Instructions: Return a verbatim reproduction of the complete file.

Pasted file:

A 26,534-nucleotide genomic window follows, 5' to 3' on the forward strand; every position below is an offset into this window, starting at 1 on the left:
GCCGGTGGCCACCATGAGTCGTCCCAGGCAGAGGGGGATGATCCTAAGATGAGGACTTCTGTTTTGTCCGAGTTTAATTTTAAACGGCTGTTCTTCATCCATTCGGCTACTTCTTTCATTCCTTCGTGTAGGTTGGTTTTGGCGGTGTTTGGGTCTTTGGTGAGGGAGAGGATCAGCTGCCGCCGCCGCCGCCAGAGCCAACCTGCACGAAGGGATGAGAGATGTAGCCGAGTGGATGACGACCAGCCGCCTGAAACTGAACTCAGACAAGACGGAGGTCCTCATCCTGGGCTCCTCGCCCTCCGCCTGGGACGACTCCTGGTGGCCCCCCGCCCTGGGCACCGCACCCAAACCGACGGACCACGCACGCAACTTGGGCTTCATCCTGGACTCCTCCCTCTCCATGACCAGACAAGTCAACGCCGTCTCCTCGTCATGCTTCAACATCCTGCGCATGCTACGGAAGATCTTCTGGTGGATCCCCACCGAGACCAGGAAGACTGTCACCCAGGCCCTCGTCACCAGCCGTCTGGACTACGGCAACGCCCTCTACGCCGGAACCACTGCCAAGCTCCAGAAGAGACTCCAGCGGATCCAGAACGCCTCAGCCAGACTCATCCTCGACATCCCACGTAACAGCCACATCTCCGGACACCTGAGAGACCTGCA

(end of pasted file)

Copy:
A 26,534-nucleotide genomic window follows, 5' to 3' on the forward strand; every position below is an offset into this window, starting at 1 on the left:
GCCGGTGGCCACCATGAGTCGTCCCAGGCAGAGGGGGATGATCCTAAGATGAGGACTTCTGTTTTGTCCGAGTTTAATTTTAAACGGCTGTTCTTCATCCATTCGGCTACTTCTTTCATTCCTTCGTGTAGGTTGGTTTTGGCGGTGTTTGGGTCTTTGGTGAGGGAGAGGATCAGCTGCCGCCGCCGCCGCCAGAGCCAACCTGCACGAAGGGATGAGAGATGTAGCCGAGTGGATGACGACCAGCCGCCTGAAACTGAACTCAGACAAGACGGAGGTCCTCATCCTGGGCTCCTCGCCCTCCGCCTGGGACGACTCCTGGTGGCCCCCCGCCCTGGGCACCGCACCCAAACCGACGGACCACGCACGCAACTTGGGCTTCATCCTGGACTCCTCCCTCTCCATGACCAGACAAGTCAACGCCGTCTCCTCGTCATGCTTCAACATCCTGCGCATGCTACGGAAGATCTTCTGGTGGATCCCCACCGAGACCAGGAAGACTGTCACCCAGGCCCTCGTCACCAGCCGTCTGGACTACGGCAACGCCCTCTACGCCGGAACCACTGCCAAGCTCCAGAAGAGACTCCAGCGGATCCAGAACGCCTCAGCCAGACTCATCCTCGACATCCCACGTAACAGCCACATCTCCGGACACCTGAGAGACCTGCA